HARDNESS Originally, water hardness was understood to be a measure of the capacity of water of precipitate soap.

Soap is precipitated chiefly by the calcium and magnesium ions present. Other polyvalent cations also may precipitate soap, but they often are in complex form, frequently with organic constituent, and their role in water hardness may be minimal and difficult to define. In conformity with current practice, total hardness is defined as the sum of the calcium and magnesium concentrations, both expressed as calcium carbonate, in milligrams per liter. When hardness numerically is greater than the sum of carbonate and bicarbonate alkalinity, that amount of hardness equivalent to the total alkalinity is called “ carbonate hardness”; the amount of hardness is excess of this called “noncarbonated hardness”. When the hardness numerically is equal to or less than the sum of carbonate and bicarbonate alkalinity, all hardness is carbonate hardness and noncarbonate is absent. The hardness may range from zero to hundreds of milligrams per liter, depending on the source and treatment to which the water has been subjected. 1. Selection method Two methods are presented. Method a, hardness by calculation, is applicable to all waters and yields the higher accuracy. If a mineral analysis is performed, hardness by calculation can be reported. Method B, the EDTA titrations method, measures the calcium and magnesium ions and may be applied with appropriate modification to any kind of water. The procedure described affords a means of rapid analysis. 2. Reporting results When reporting hardness, state the method used, for example, “ hardness (calc)” or “hardness (EDTA).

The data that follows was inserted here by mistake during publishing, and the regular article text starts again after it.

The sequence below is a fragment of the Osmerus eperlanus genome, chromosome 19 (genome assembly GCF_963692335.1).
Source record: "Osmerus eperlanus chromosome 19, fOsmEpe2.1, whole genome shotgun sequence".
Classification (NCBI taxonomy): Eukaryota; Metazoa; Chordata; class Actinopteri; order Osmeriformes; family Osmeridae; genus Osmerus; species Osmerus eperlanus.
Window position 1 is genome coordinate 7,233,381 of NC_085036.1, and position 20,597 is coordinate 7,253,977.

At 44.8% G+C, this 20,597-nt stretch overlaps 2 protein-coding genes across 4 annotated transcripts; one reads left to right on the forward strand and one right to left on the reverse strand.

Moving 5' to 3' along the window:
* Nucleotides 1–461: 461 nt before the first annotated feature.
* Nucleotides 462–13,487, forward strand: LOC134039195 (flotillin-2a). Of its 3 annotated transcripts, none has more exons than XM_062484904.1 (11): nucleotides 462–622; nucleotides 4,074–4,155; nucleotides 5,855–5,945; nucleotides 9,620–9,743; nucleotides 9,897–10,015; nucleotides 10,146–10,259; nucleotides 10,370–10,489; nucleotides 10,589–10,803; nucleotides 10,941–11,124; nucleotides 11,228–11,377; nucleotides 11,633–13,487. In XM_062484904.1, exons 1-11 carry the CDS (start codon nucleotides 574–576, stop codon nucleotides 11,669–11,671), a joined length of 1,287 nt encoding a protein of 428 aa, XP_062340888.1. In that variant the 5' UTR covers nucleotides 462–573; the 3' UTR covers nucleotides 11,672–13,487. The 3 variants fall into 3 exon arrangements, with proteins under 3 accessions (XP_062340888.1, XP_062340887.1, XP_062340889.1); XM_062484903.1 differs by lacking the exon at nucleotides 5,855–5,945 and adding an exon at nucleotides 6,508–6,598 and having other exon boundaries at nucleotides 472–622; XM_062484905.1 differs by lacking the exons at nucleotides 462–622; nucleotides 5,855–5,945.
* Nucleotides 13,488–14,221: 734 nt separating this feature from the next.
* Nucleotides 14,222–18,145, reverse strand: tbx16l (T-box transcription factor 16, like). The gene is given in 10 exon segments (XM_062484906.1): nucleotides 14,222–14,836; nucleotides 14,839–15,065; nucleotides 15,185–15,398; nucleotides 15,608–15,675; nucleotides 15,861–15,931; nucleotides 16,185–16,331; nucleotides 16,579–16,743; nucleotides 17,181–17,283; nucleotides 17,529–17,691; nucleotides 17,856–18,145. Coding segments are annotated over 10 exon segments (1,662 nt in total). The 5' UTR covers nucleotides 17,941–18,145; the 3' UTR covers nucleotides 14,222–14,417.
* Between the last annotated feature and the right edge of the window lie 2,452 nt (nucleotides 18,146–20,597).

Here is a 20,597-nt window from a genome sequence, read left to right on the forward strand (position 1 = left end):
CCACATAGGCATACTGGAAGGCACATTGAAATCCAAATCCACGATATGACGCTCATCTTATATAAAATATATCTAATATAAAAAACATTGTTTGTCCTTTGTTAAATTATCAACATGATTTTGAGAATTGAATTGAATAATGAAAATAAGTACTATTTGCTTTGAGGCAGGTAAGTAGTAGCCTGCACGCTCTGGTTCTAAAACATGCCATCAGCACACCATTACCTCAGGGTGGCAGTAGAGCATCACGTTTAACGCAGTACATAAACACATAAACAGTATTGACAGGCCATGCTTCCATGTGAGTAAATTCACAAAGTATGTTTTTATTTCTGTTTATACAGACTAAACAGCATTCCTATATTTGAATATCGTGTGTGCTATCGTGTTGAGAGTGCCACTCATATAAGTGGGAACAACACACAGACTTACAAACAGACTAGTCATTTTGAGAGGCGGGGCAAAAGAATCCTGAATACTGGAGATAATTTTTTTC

HARDNESS BY CALCULATION 1. Discussion The preferred method for determining hardness is to compute it from the results of separate determinations of calcium and magnesium. 2. Calculation Hardess, mg equivalent CaCO3/L =2,497 [Ca, mh/L] + 4,118 [mg, mg/L]

1 is a satisfactory compromise. With heavy metal or polyphosphate concentration below those indicated in table 314:1 use inhibitor I or II. Dissolve the residue in 20 mL LV hydro chloric acid (HCl). determine calcium and magnesium by a non-EDTA method and obtain hardness by calculation. Reduce this interference by adding certain inhibitors before titrations.0 ± 0. If EDTA is added as a titrantm the calcium and magnesium and calcium has been complexed the solutions turns from wine red to blue.0 ± 0. Mg(OH)2. When higher concentration of heavy metal are present. General Discussion a. The figures in table 314:1 are intended as a rough guide only and are based on using a 25 mL sample diluted to 50 mL. Suspended or colloidal organic matter also may Interfere with the end point. It is useful only when the magnesium substituted for heavy metal does not the total hardness. A limit of 5 min is set for the duration if the titrations to minimize the tendency toward CaCO3 precipitation. the solutions becomes wine red. Mg – EDTA. and because the dye changes color at high pH value. Principle: Ethylenediaminetetraacetic acid and its sodium salts (abbreviated EDTA ) form a chelated soluble complex when added to a solution of certain metal cations. Eliminate this interference by evaporating the sample to dryness on a steam bath and heating in a muffle furnace at 550 C until the organic matter is completely oxidized. b. To insure this. the pH cannot be increased indefinitely because of the danger precipitating calcium carbonate. or magnesium hydroxide . The specified pH of 10. a small amount of complex metrically neutral magnesium salt of EDTA is added to the buffer. and may be used a substitute for toxic or malodorous inhibitors. The sharpness of the end point increases with increasing pH. this automatically introduces sufficient magnesium and obviates the need for a blank correction. marking the end point of the titrations. However. releases magnesium into the sample. neutralize to pH 7 . If a small amount of a dye such as Eriochrome Black T (EBT)or calmagite is added to an magnesium ions at a pH of 10.1. Magnesium ion must be present to yield a satisfactory end point.EDTA Titrimetric Method 1. selectively complexes heavy metals. CaCO3. Interference: some metal ions interfere by causing fading or indistinct end points or by stoichiometric consumption of EDTA.